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“What is the proper form for lat pulldowns?” – Terrance Hill
Most lifters sacrifice form for more weight when performing lat pulldowns. They turn the movement into a combination of an explosive back extension and a wide grip row. Unfortunately, throwing the weight and using momentum changes the effectiveness of the movement and decreases the following crucial element.
One of the main training variables responsible for building more muscle mass is time under tension. Performing an exercise with an adequate amount of load, controlling the tempo of the movement (especially the eccentric or lowering phase), and focusing on contracting the targeted muscle groups as hard as possible, will make ANY exercise exponentially more effective.
To perform lat pull downs the right way, setup with the knees anchored under the pad and with an upright torso. Grab the bar with a moderate shoulder width grip or slightly wider as long as it doesn’t cause discomfort with your shoulders. Pull the bar deliberately down until it touches your upper chest, directly below your neck. I tell my athletes to imagine pulling with their elbows and not their hands. This simple cue will often help them engage the lats better.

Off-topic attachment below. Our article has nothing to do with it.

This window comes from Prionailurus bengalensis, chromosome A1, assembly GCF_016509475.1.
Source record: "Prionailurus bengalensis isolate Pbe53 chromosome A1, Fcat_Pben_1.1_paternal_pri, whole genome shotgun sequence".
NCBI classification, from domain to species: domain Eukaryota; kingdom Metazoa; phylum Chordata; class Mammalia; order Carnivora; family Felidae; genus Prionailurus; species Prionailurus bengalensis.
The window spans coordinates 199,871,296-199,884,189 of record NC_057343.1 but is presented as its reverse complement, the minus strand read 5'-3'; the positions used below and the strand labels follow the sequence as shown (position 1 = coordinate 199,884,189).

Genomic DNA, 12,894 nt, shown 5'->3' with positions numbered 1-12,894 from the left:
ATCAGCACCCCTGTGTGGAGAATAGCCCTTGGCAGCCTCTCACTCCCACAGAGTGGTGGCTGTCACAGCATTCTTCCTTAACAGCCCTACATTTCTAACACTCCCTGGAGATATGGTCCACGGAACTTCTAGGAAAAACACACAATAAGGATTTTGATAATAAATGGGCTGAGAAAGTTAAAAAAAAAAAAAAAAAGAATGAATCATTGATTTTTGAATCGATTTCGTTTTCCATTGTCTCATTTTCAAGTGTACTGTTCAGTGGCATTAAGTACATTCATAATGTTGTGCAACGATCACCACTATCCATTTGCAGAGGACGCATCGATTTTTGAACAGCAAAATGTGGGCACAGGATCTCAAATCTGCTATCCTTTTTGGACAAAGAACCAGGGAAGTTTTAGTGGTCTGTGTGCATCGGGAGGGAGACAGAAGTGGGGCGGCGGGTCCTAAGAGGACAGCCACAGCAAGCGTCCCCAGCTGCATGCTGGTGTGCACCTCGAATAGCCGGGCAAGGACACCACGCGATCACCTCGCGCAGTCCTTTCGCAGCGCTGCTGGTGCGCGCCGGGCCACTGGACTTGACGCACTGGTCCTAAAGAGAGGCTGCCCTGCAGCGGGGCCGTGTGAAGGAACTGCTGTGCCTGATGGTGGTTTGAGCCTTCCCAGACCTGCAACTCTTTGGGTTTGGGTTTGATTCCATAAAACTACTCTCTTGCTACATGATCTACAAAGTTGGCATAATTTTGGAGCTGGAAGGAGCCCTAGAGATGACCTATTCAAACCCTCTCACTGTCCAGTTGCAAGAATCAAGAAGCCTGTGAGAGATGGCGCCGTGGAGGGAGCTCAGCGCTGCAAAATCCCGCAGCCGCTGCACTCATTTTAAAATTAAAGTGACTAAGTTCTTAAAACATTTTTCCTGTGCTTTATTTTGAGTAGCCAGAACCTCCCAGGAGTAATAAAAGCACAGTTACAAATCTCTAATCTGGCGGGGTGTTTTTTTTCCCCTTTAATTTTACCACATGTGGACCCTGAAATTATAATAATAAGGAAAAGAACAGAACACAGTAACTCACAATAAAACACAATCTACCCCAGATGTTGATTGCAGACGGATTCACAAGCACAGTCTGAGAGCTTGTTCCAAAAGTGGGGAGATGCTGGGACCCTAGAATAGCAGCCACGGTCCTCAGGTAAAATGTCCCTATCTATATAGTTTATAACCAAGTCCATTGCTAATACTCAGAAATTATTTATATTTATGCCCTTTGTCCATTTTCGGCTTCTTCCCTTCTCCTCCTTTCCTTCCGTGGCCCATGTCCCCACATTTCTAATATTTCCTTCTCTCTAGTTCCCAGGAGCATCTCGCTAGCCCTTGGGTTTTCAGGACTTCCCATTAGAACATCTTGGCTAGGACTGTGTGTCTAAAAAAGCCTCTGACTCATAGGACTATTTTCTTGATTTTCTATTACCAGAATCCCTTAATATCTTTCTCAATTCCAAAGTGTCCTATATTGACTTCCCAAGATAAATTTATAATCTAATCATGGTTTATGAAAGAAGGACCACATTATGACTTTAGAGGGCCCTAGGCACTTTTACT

Slowly lower the bar back up to the starting position on a 2-3 second count. It is important to focus on controlling the eccentric phase of the movement – try to make it twice as long as the concentric or pulling phase – because more microtrauma is accumulated during this portion of the exercise – leading to greater levels of hypertrophy (muscle mass).
Meet the Lift Doctor
Jim Smith is a highly respected strength and conditioning coach and Fitness Advisory Board member for Schwarzenegger.com and numerous national publications. Owner of Diesel Strength & Conditioning, Jim has been called one of the most “innovative strength coaches” in the fitness industry. Jim’s FREE gift – The Mass Report – has been used by thousands of lifters and athletes to build muscle faster and break through training plateaus.